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New hope for pet hair allergy sufferers
Dog, cat, bird, hamster and various other rodents are popular pets in Germany, which in many cases achieve the status of a full family member. However, people who are allergic to animal hair often have to do without the company of hairy and feathered friends, depending on the severity of the allergy. Even a visit to households with pets is a certain problem for allergy sufferers, especially since the only therapy option currently available is to avoid the triggers. An Innsbruck research team has now decoded the causes of animal hair allergy and thus laid the foundation stone for therapy.
A current study by the Medical University of Innsbruck illuminates a previously unknown mechanism that is responsible for the allergic reactions to animal hair. The researchers led by biologist Christine Heufler were able to pinpoint a receptor called formyl peptide receptor 3 (FPR3) as the central linchpin. The findings offer a new starting point for future therapies. The study results were recently published in the "Journal of Cellular and Molecular Medicine".
More than one in ten people affected
The Helmholtz Zentrum München estimates that around twelve percent of all people are sensitive to animal hair. Those affected immediately feel whether an animal is near them. The allergy strikes immediately, especially in the homes of pet owners. Within a few minutes the eyes and skin start to itch, a sneezing sensation spreads in the nose and a coughing sensation in the lungs. For severe symptoms, medications such as antihistamines or glucocorticoids can help in the short term, but there is no proper therapy for these allergens. Avoiding triggers is currently the best way to avoid an allergic attack on animal hair.
How do allergic reactions occur?
The immune system plays a central role in animal hair allergies and many other allergic reactions. More specifically, the so-called dendritic cells are responsible for the reaction. The immune cells are usually intended to sound the alarm if there are foreign substances in the organism that could pose a possible danger. The cells take up constituents of the intruders and present them in a recognizable form to the T cells of the immune system, which then initiate the appropriate defense reaction. “Dendritic cells are highly specialized for stimulating T cell-dependent immune responses and are crucial in activating the helper T cells Th1 and Th2 involved, ”explains immunobiologist Christine Heufler.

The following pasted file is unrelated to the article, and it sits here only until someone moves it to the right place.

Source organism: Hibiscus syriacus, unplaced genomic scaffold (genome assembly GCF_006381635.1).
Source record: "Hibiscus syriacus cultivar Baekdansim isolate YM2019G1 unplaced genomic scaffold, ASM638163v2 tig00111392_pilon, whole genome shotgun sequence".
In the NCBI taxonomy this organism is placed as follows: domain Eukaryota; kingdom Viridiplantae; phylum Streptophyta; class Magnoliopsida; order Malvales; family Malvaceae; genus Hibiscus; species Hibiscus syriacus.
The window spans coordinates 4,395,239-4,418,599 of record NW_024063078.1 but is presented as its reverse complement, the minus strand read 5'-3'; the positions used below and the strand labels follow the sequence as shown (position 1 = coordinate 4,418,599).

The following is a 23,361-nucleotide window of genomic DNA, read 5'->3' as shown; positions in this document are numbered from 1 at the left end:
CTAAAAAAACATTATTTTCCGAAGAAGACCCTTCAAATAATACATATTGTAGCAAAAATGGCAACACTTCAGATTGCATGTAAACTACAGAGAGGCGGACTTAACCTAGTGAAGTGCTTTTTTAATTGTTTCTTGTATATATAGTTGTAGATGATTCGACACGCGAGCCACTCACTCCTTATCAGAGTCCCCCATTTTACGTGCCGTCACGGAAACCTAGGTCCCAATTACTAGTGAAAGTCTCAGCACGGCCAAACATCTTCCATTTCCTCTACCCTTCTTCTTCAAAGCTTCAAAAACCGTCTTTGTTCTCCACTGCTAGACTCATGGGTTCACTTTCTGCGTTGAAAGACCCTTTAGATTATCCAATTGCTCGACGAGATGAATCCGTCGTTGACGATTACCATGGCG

Molecular allergy mechanism decoded for the first time
Even if you already know a lot about allergies, the molecular mechanism leading to the activation of Th2 cells in response to allergens has so far been unclear. In the area of animal hair allergies, this mechanism has now been broken down by the Innsbruck team. All allergic reactions to lipocalin proteins are based on this principle. Lipocalins, for example, are the main triggers for widespread dog and cat allergies. In previous research, the team found that the interaction of dendritic cells with the allergen is critical to the type of immune response that is initiated. The first indication came to light that the FPR3 receptor plays a key role.
Details of an allergic reaction to animal hair
Therefore, the team analyzed the function of FPR3 in more detail. The scientists were able to show how peptides that bind to FPR3 develop in the dendritic cells when allergenic lipocalins are broken down. According to the researchers, this binding suppresses the production of the messenger substance interleukin-12 in the dendritic cell. The lack of the messenger in turn leads to an activation of Th2 cells, which ultimately trigger the allergic reaction. "With this reaction chain of allergen uptake, production of FPR3-binding peptides in the dendritic cell, blockade of IL12 production and the development of Th2 cells, we were able to demonstrate for the first time the development of lipocalin-specific allergic reactions", sums up first author Dominik Klaver the study results.
New therapy in prospect
In further tests, the researchers manipulated FPR3 so that the function of the receptor was switched off. “The function of the receptor can be switched off by gene silencing or the addition of an antagonist,” explains Heufler. This actually prevented the development of Th2 cells. The immune response to the allergen was thus suppressed. The researchers see this as the first step in the development of a therapy for animal hair allergies. (vb)
For more information, see the article: Animal Hair Allergy - Triggers, Symptoms, and Treatment.
Author and source information
This text corresponds to the specifications of the medical literature, medical guidelines and current studies and has been checked by medical doctors.
Graduate editor (FH) Volker Blasek
- Posch, Beate / Irsara, Christian / Gamper, Fabian S. / u.a .: Allergenic Can f 1 and its human homologue Lcn ‐ 1 direct dendritic cells to induce divergent immune responses, Journal of Cellular and Molecular Medicine, 2019, onlinelibrary.wiley.com
- Medical University of Innsbruck: New mechanism for the development of allergic immune reactions identified (accessed: 02.08.2019), i-med.ac.at